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The Rise and Fall of the Third Reich (William Shirer)

– Highlight on Page 199 | Loc. 4896-4902  | Added on Thursday, 3 October 13 11:42:17 Greenwich Mean Time

Parliament had turned over its constitutional authority to Hitler and thereby committed suicide, though its body lingered on in an embalmed state to the very end of the Third Reich, serving infrequently as a sounding board for some of Hitler’s thunderous pronunciamentos, its members henceforth hand-picked by the Nazi Party, for there were to be no more real elections. It was this Enabling Act alone which formed the legal basis for Hitler’s dictatorship. From March 23, 1933, on, Hitler was the dictator of the Reich, freed of any restraint by Parliament or, for all practical purposes, by the weary old President. To be sure, much remained to be done to bring the entire nation and all its institutions completely under the Nazi heel, though, as we shall see, this also was accomplished with breathless speed and with crudeness, trickery and brutality.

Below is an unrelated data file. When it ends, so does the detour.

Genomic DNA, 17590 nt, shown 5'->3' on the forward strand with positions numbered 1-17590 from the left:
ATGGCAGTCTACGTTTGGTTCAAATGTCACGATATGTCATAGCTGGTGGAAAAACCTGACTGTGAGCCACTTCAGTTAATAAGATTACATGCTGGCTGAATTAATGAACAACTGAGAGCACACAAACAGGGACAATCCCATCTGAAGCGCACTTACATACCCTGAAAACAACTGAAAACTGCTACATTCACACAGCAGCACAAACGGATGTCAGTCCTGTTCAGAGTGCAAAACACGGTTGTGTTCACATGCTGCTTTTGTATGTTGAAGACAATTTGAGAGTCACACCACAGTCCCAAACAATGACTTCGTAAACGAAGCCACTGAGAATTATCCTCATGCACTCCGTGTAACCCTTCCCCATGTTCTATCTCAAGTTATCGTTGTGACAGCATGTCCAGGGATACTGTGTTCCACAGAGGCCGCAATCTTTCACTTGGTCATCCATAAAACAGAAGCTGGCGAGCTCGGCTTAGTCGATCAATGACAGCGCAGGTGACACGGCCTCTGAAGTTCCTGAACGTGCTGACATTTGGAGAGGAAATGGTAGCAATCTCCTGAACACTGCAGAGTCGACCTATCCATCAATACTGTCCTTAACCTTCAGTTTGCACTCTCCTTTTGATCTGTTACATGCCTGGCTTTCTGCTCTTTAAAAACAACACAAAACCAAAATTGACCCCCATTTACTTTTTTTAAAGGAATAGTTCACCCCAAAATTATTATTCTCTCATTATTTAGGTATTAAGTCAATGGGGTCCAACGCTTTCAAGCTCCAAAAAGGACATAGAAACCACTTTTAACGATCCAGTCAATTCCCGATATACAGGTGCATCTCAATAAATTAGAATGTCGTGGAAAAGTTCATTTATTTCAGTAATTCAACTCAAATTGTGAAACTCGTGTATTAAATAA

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The Rise and Fall of the Third Reich (William Shirer)

– Highlight on Page 200 | Loc. 4915-17  | Added on Friday, 4 October 13 11:59:20 Greenwich Mean Time

Thus, within a fortnight of receiving full powers from the Reichstag, Hitler had achieved what Bismarck, Wilhelm II and the Weimar Republic had never dared to attempt: he had abolished the separate powers of the historic states and made them subject to the central authority of the Reich, which was in his hands.

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The Rise and Fall of the Third Reich (William Shirer)

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The one-party totalitarian State had been achieved with scarcely a ripple of opposition or defiance, and within four months after the Reichstag had abdicated its democratic responsibilities.